I still like my idea better -- but Applebaum does have the advantage of proposing something that seems politically possible in the current universe.

UPDATE: Ilya Somin weighs in.

posted by Dan on 01.17.07 at 10:57 AM


For more details, here is a report from last May on this subject.

A quick take -- the Turkish reform was undertaken as a result of US pressure, Turkish domestic pushback, and involvement of the UN in developing standards. It's actually a pretty good illustration of how a good policy can emerge from he stew of US demands, arab state nationalism, and international bureaucracies.

posted by: Appalled Moderate on 01.17.07 at 10:57 AM [permalink]

Have you ever been in a Turkish prison ?

posted by: Mitchell Young on 01.17.07 at 10:57 AM [permalink]

Interesting reference, but "Arab state nationalism"

What Arab state?

posted by: The Lounsbury on 01.17.07 at 10:57 AM [permalink]


Should have known somebody was going to catch me up on that. "Nationalism" would have sufficed. But it's hardly the most f'd up thing I have ever done.

posted by: Appalled Moderate on 01.17.07 at 10:57 AM [permalink]

I assume your title was a joke?

You argue for legalizing heroin. She argues for legalizing poppy growth for medicine. Therefore she kind of agrees with you?

Either a joke or absurd, I suppose.


posted by: Sk on 01.17.07 at 10:57 AM [permalink]

Once again it comes back to the anti-drug zealots believing their own bull-s##t. Theyve argued for so long that drug use is war-worthy its kinda hard to back down from the ledge and admit some poor sap shooting up heroin in an alley is less of a threat to Western Civilization than seeing the US chased out of Afghanistan and the nation sliding back under Taliban control.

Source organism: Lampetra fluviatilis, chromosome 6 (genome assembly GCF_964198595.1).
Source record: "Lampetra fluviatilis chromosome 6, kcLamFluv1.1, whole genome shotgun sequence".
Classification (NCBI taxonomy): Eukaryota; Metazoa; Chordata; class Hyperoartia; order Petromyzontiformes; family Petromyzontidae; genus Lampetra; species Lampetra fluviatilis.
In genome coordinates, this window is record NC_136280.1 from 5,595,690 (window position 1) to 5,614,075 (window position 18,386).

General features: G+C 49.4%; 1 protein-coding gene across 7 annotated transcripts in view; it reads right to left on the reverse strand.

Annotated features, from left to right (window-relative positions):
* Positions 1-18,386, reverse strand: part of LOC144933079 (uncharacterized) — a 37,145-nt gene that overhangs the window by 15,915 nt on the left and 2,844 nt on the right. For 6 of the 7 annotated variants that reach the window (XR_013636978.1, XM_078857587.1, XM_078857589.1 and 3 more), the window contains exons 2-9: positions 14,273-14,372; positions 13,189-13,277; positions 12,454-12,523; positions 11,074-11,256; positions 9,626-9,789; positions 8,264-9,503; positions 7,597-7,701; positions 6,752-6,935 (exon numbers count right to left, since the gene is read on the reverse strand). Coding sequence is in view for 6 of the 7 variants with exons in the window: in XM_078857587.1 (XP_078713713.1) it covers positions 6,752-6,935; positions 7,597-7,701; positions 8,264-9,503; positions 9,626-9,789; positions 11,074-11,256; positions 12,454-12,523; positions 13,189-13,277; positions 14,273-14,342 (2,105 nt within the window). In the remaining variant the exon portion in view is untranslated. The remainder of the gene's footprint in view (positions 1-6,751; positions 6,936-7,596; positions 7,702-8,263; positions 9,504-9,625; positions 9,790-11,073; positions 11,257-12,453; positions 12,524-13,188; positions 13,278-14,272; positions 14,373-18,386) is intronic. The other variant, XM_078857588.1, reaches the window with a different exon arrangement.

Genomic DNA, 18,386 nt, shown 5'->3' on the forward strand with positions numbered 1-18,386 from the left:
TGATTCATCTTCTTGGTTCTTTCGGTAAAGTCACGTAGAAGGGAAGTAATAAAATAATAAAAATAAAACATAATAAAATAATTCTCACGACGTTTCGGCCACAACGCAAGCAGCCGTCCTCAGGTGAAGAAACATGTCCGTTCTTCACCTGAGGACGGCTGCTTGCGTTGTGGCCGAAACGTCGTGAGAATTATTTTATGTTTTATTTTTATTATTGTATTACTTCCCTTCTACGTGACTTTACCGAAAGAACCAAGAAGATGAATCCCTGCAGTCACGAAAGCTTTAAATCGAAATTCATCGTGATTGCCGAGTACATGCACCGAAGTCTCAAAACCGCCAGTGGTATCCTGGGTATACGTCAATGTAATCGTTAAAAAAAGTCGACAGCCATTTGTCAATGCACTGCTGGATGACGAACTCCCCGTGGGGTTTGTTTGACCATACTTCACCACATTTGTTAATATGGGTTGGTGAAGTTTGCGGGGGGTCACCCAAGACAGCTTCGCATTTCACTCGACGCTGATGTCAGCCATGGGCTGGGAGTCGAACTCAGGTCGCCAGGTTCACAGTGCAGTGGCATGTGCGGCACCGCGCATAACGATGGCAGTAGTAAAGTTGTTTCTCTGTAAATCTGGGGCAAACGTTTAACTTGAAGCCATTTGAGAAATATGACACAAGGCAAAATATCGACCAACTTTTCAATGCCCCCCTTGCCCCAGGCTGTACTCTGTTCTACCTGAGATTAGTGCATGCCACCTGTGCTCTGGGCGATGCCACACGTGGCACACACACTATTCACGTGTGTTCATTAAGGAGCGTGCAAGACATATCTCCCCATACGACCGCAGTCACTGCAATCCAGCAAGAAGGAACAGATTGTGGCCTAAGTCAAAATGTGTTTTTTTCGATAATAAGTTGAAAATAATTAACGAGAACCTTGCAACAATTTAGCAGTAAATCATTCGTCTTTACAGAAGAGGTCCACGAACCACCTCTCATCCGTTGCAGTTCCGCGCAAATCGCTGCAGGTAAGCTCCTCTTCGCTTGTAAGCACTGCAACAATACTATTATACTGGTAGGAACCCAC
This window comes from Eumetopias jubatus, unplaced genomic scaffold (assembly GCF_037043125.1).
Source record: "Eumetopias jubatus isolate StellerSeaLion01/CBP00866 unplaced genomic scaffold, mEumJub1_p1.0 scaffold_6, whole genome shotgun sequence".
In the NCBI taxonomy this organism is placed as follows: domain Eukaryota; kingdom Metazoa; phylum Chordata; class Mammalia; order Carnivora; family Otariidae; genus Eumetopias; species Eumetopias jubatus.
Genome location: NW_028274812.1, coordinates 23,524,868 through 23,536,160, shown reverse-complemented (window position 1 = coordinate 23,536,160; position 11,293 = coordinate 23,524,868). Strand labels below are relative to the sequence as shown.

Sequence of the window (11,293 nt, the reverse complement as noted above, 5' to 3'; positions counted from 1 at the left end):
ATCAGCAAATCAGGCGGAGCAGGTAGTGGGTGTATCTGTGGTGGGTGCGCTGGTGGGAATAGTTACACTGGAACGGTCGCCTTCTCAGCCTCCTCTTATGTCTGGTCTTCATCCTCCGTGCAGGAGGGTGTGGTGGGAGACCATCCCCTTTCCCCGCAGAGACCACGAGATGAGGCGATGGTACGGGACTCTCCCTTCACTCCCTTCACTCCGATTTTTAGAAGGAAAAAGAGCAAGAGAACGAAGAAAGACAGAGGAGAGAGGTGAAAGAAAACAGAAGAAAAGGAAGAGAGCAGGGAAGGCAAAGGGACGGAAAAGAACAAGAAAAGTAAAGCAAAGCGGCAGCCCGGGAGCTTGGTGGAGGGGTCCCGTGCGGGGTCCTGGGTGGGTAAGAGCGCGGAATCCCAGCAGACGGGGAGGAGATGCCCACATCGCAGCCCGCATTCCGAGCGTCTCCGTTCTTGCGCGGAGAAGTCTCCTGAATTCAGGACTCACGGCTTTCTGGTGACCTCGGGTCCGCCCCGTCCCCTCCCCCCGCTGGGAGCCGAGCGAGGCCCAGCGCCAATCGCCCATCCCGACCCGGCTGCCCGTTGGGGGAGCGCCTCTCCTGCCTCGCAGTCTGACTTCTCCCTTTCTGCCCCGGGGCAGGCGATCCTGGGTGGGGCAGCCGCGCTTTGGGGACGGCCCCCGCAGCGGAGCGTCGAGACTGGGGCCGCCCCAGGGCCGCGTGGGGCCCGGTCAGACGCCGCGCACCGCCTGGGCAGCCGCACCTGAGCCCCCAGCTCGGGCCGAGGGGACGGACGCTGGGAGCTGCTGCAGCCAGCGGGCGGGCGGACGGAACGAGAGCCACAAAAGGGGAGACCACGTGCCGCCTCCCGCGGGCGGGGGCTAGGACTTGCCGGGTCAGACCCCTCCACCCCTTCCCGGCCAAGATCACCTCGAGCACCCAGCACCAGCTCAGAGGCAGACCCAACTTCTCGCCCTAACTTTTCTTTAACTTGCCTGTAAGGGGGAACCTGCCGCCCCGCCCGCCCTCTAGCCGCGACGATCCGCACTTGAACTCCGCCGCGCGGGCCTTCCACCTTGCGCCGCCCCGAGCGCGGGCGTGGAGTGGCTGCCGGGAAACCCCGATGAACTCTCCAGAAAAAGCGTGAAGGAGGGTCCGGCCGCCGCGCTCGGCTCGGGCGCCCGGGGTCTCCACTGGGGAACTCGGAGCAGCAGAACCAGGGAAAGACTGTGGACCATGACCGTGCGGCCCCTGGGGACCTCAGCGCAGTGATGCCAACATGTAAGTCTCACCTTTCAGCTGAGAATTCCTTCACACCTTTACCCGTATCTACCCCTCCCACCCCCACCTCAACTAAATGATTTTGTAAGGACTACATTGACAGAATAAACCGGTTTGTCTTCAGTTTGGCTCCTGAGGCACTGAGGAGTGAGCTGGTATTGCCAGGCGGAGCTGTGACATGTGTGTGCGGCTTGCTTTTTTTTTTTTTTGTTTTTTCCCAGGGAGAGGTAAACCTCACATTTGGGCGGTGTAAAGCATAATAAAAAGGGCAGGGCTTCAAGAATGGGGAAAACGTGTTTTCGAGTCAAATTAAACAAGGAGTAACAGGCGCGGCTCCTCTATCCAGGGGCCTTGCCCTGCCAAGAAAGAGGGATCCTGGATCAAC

posted by: Mark Buehner on 01.17.07 at 10:57 AM [permalink]

Demand reduction might be worth a shot - seize loads, poison them and then put them back into the supply stream. Then let market forces do the rest. It would sure queer the brand for those (for the time being) in a position to choose.

posted by: Jim on 01.17.07 at 10:57 AM [permalink]

Politically possible? How?

The Turkish opium eradication was a matter of bringing their 6-tonne 1971 heroin yield down to an illegal yield of 0, largely by cornering the legal heroin market for themselves. At the time Turkey only produced 7 per cent of the world's opium. Last year's Afghan yield was 610 tonnes, and this at a time when it's estimated only 450 tonnes are actually consumed worldwide annually. (It's amazing the market hasn't bottomed out, actually: Afghanistan is now producing more opium resin per year than the entire world put together could in 1999.) We're talking two orders of magnitude here.

There is no way more than 1% of current Afghan yields could find non-illegal applications. At most all you'd do if it did is hike the street price by about 1% and the system would equilibrate again.

posted by: BruceR on 01.17.07 at 10:57 AM [permalink]

A while ago I read an article which argued that an international program designed to make painkillers available to all people who need them would increase the demand for opium enough that all of Afghanistan's production could be devoted to legal uses, but I didn't check the numbers myself, and Afghan production may have increased considerably since then.

posted by: Kenneth Almquist on 01.17.07 at 10:57 AM [permalink]

Post a Comment:


Email Address:



Remember your info?